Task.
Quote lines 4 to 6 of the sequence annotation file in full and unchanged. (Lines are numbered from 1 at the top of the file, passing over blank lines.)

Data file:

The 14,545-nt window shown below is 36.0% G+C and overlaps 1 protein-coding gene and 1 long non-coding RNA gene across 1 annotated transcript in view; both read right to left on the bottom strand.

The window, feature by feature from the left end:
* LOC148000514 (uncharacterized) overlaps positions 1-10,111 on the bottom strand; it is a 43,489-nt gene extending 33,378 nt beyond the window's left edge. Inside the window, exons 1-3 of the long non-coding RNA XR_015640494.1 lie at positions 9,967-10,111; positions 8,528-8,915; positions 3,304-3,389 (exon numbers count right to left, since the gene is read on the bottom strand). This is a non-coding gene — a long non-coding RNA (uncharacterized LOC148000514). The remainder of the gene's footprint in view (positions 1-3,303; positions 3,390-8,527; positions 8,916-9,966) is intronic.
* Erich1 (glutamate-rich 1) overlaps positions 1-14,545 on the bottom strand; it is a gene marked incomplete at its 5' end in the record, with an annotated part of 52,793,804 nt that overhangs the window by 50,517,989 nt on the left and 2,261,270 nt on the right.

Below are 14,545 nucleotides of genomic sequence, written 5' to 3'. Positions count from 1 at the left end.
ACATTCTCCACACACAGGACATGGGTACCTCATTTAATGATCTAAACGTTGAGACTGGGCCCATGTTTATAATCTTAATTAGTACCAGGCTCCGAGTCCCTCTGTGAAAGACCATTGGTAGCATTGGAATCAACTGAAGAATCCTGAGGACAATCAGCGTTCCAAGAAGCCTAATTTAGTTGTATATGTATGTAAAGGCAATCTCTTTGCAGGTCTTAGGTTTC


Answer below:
* Erich1 (glutamate-rich 1) overlaps positions 1-14,545 on the bottom strand; it is a gene marked incomplete at its 5' end in the record, with an annotated part of 52,793,804 nt that overhangs the window by 50,517,989 nt on the left and 2,261,270 nt on the right.

Below are 14,545 nucleotides of genomic sequence, written 5' to 3'. Positions count from 1 at the left end.
ACATTCTCCACACACAGGACATGGGTACCTCATTTAATGATCTAAACGTTGAGACTGGGCCCATGTTTATAATCTTAATTAGTACCAGGCTCCGAGTCCCTCTGTGAAAGACCATTGGTAGCATTGGAATCAACTGAAGAATCCTGAGGACAATCAGCGTTCCAAGAAGCCTAATTTAGTTGTATATGTATGTAAAGGCAATCTCTTTGCAGGTCTTAGGTTTC